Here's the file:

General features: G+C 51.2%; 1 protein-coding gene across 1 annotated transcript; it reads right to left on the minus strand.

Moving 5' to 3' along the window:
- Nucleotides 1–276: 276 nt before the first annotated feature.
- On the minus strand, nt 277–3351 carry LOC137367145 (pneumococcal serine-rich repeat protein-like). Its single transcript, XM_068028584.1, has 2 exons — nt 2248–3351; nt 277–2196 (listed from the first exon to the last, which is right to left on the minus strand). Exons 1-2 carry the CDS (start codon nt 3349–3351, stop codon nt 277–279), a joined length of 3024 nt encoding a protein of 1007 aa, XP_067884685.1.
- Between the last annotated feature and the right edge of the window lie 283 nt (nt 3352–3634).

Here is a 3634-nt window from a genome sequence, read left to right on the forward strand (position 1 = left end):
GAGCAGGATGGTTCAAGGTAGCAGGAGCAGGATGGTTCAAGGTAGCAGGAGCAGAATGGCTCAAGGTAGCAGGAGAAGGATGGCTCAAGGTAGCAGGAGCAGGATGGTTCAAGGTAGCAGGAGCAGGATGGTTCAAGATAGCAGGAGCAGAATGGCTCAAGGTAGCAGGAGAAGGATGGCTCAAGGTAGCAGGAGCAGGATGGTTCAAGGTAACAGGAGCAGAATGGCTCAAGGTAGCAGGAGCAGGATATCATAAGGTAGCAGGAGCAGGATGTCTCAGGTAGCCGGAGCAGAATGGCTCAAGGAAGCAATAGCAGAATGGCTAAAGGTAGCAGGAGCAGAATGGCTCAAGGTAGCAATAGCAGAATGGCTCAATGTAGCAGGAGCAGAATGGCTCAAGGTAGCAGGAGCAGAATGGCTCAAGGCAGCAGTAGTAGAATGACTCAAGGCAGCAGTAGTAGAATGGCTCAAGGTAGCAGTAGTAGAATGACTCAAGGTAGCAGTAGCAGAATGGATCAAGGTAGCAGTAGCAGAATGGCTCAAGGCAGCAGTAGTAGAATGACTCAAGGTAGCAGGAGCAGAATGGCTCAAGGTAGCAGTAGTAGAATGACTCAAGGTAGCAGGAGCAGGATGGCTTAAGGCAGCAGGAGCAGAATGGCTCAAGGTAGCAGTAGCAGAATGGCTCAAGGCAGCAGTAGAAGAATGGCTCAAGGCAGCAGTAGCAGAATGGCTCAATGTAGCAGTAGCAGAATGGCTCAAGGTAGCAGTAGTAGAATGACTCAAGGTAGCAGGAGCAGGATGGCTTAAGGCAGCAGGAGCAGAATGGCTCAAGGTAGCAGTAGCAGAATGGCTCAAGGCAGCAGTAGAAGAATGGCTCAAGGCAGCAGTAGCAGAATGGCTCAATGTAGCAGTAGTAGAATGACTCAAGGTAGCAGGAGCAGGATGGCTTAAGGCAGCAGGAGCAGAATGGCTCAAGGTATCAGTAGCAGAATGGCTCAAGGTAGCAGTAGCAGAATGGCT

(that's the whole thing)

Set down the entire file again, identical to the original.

General features: G+C 51.2%; 1 protein-coding gene across 1 annotated transcript; it reads right to left on the minus strand.

Moving 5' to 3' along the window:
- Nucleotides 1–276: 276 nt before the first annotated feature.
- On the minus strand, nt 277–3351 carry LOC137367145 (pneumococcal serine-rich repeat protein-like). Its single transcript, XM_068028584.1, has 2 exons — nt 2248–3351; nt 277–2196 (listed from the first exon to the last, which is right to left on the minus strand). Exons 1-2 carry the CDS (start codon nt 3349–3351, stop codon nt 277–279), a joined length of 3024 nt encoding a protein of 1007 aa, XP_067884685.1.
- Between the last annotated feature and the right edge of the window lie 283 nt (nt 3352–3634).

Here is a 3634-nt window from a genome sequence, read left to right on the forward strand (position 1 = left end):
GAGCAGGATGGTTCAAGGTAGCAGGAGCAGGATGGTTCAAGGTAGCAGGAGCAGAATGGCTCAAGGTAGCAGGAGAAGGATGGCTCAAGGTAGCAGGAGCAGGATGGTTCAAGGTAGCAGGAGCAGGATGGTTCAAGATAGCAGGAGCAGAATGGCTCAAGGTAGCAGGAGAAGGATGGCTCAAGGTAGCAGGAGCAGGATGGTTCAAGGTAACAGGAGCAGAATGGCTCAAGGTAGCAGGAGCAGGATATCATAAGGTAGCAGGAGCAGGATGTCTCAGGTAGCCGGAGCAGAATGGCTCAAGGAAGCAATAGCAGAATGGCTAAAGGTAGCAGGAGCAGAATGGCTCAAGGTAGCAATAGCAGAATGGCTCAATGTAGCAGGAGCAGAATGGCTCAAGGTAGCAGGAGCAGAATGGCTCAAGGCAGCAGTAGTAGAATGACTCAAGGCAGCAGTAGTAGAATGGCTCAAGGTAGCAGTAGTAGAATGACTCAAGGTAGCAGTAGCAGAATGGATCAAGGTAGCAGTAGCAGAATGGCTCAAGGCAGCAGTAGTAGAATGACTCAAGGTAGCAGGAGCAGAATGGCTCAAGGTAGCAGTAGTAGAATGACTCAAGGTAGCAGGAGCAGGATGGCTTAAGGCAGCAGGAGCAGAATGGCTCAAGGTAGCAGTAGCAGAATGGCTCAAGGCAGCAGTAGAAGAATGGCTCAAGGCAGCAGTAGCAGAATGGCTCAATGTAGCAGTAGCAGAATGGCTCAAGGTAGCAGTAGTAGAATGACTCAAGGTAGCAGGAGCAGGATGGCTTAAGGCAGCAGGAGCAGAATGGCTCAAGGTAGCAGTAGCAGAATGGCTCAAGGCAGCAGTAGAAGAATGGCTCAAGGCAGCAGTAGCAGAATGGCTCAATGTAGCAGTAGTAGAATGACTCAAGGTAGCAGGAGCAGGATGGCTTAAGGCAGCAGGAGCAGAATGGCTCAAGGTATCAGTAGCAGAATGGCTCAAGGTAGCAGTAGCAGAATGGCT